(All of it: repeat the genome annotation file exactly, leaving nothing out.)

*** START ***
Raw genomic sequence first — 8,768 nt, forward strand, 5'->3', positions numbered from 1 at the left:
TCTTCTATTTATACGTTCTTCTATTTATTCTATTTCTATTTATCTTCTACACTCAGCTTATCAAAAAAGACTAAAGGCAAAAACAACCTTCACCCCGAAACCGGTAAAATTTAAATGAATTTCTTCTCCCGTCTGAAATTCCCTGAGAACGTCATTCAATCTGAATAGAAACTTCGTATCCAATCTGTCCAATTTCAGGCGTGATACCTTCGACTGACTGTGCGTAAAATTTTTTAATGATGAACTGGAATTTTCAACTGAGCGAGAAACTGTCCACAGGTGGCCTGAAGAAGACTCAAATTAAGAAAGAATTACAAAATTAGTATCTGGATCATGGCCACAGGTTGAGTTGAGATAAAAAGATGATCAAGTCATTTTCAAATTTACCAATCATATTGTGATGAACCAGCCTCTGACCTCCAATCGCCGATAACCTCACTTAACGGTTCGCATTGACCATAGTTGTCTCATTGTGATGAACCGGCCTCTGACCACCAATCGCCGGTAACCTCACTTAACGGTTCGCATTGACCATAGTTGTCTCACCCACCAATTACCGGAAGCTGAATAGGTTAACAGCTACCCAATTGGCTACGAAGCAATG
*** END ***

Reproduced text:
Raw genomic sequence first — 8,768 nt, forward strand, 5'->3', positions numbered from 1 at the left:
TCTTCTATTTATACGTTCTTCTATTTATTCTATTTCTATTTATCTTCTACACTCAGCTTATCAAAAAAGACTAAAGGCAAAAACAACCTTCACCCCGAAACCGGTAAAATTTAAATGAATTTCTTCTCCCGTCTGAAATTCCCTGAGAACGTCATTCAATCTGAATAGAAACTTCGTATCCAATCTGTCCAATTTCAGGCGTGATACCTTCGACTGACTGTGCGTAAAATTTTTTAATGATGAACTGGAATTTTCAACTGAGCGAGAAACTGTCCACAGGTGGCCTGAAGAAGACTCAAATTAAGAAAGAATTACAAAATTAGTATCTGGATCATGGCCACAGGTTGAGTTGAGATAAAAAGATGATCAAGTCATTTTCAAATTTACCAATCATATTGTGATGAACCAGCCTCTGACCTCCAATCGCCGATAACCTCACTTAACGGTTCGCATTGACCATAGTTGTCTCATTGTGATGAACCGGCCTCTGACCACCAATCGCCGGTAACCTCACTTAACGGTTCGCATTGACCATAGTTGTCTCACCCACCAATTACCGGAAGCTGAATAGGTTAACAGCTACCCAATTGGCTACGAAGCAATG